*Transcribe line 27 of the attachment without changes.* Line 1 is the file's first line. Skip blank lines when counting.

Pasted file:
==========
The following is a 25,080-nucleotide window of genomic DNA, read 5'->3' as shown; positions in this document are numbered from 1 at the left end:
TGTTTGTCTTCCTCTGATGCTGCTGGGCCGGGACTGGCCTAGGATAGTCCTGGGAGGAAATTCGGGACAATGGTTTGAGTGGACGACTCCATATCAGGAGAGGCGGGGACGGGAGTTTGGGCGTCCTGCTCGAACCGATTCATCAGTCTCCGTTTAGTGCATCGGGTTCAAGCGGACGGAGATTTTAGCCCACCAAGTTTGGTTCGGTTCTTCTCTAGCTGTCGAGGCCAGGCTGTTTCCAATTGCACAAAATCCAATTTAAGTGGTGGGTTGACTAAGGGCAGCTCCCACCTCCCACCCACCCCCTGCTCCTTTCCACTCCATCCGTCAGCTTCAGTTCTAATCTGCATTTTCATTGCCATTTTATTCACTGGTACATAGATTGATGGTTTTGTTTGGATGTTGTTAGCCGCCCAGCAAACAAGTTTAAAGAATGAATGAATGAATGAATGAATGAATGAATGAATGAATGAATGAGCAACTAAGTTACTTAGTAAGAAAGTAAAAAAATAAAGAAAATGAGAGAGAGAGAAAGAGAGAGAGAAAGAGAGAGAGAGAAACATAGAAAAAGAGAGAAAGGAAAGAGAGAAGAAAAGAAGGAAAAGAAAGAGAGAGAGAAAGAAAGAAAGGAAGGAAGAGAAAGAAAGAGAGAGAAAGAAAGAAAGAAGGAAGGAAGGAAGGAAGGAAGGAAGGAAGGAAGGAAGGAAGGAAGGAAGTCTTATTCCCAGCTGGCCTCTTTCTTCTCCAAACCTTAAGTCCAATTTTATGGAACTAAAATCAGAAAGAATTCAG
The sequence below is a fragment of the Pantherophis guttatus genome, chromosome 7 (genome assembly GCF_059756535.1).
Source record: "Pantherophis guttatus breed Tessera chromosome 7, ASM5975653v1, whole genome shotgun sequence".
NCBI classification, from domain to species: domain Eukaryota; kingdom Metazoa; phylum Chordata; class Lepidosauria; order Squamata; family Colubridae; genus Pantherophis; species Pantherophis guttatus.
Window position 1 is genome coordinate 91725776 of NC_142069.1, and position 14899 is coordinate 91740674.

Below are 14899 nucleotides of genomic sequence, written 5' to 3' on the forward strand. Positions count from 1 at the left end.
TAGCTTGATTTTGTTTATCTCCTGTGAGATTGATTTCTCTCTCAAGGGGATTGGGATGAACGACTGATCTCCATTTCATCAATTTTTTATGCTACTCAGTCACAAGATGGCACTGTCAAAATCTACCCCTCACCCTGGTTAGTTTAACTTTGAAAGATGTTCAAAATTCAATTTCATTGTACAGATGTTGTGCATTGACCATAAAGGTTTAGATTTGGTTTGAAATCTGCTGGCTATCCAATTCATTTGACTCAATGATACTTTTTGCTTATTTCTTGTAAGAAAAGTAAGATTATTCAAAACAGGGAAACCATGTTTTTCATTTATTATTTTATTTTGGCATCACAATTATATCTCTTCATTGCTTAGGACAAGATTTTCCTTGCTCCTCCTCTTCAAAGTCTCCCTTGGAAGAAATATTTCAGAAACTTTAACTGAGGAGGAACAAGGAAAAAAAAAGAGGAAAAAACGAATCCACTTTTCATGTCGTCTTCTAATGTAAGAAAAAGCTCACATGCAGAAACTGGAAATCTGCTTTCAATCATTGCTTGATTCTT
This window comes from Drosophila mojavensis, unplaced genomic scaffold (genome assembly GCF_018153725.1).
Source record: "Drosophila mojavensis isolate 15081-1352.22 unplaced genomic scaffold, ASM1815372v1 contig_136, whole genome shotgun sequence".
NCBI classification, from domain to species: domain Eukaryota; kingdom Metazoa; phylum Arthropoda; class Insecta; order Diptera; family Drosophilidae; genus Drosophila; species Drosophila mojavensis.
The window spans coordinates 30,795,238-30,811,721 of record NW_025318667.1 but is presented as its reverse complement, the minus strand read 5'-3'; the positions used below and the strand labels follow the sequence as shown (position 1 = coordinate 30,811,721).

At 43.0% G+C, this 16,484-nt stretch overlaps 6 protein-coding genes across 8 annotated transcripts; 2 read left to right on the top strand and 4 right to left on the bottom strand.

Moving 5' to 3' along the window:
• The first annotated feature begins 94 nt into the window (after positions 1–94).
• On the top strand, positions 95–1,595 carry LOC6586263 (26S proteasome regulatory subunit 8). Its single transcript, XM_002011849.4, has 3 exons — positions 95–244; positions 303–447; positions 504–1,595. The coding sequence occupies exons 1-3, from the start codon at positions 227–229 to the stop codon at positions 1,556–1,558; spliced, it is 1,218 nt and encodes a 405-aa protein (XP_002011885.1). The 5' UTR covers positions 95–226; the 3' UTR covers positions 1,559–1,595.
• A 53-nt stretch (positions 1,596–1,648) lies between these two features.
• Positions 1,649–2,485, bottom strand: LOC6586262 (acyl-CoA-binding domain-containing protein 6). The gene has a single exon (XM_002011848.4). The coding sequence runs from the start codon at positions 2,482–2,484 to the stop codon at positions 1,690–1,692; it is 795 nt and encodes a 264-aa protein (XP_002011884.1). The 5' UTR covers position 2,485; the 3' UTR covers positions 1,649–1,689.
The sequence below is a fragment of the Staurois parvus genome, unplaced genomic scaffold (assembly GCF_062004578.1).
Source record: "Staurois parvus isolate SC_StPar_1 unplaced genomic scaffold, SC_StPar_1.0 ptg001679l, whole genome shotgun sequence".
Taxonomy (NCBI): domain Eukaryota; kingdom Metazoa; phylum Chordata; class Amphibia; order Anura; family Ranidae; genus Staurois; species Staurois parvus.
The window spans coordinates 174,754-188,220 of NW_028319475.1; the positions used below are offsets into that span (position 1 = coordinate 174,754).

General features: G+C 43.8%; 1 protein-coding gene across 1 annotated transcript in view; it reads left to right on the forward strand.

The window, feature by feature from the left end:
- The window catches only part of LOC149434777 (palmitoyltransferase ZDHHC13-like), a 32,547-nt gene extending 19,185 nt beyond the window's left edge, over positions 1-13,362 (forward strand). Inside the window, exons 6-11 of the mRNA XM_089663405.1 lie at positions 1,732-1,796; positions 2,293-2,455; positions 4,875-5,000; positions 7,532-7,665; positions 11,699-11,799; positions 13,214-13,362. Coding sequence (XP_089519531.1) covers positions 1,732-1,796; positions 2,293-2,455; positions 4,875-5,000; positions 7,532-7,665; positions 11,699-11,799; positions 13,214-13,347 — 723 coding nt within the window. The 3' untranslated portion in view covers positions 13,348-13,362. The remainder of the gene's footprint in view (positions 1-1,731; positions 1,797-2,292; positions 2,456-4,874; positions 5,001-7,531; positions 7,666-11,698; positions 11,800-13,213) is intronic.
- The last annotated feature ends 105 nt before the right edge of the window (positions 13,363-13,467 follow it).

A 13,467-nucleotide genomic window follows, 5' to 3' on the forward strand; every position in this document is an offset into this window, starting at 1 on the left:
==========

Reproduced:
A 13,467-nucleotide genomic window follows, 5' to 3' on the forward strand; every position in this document is an offset into this window, starting at 1 on the left: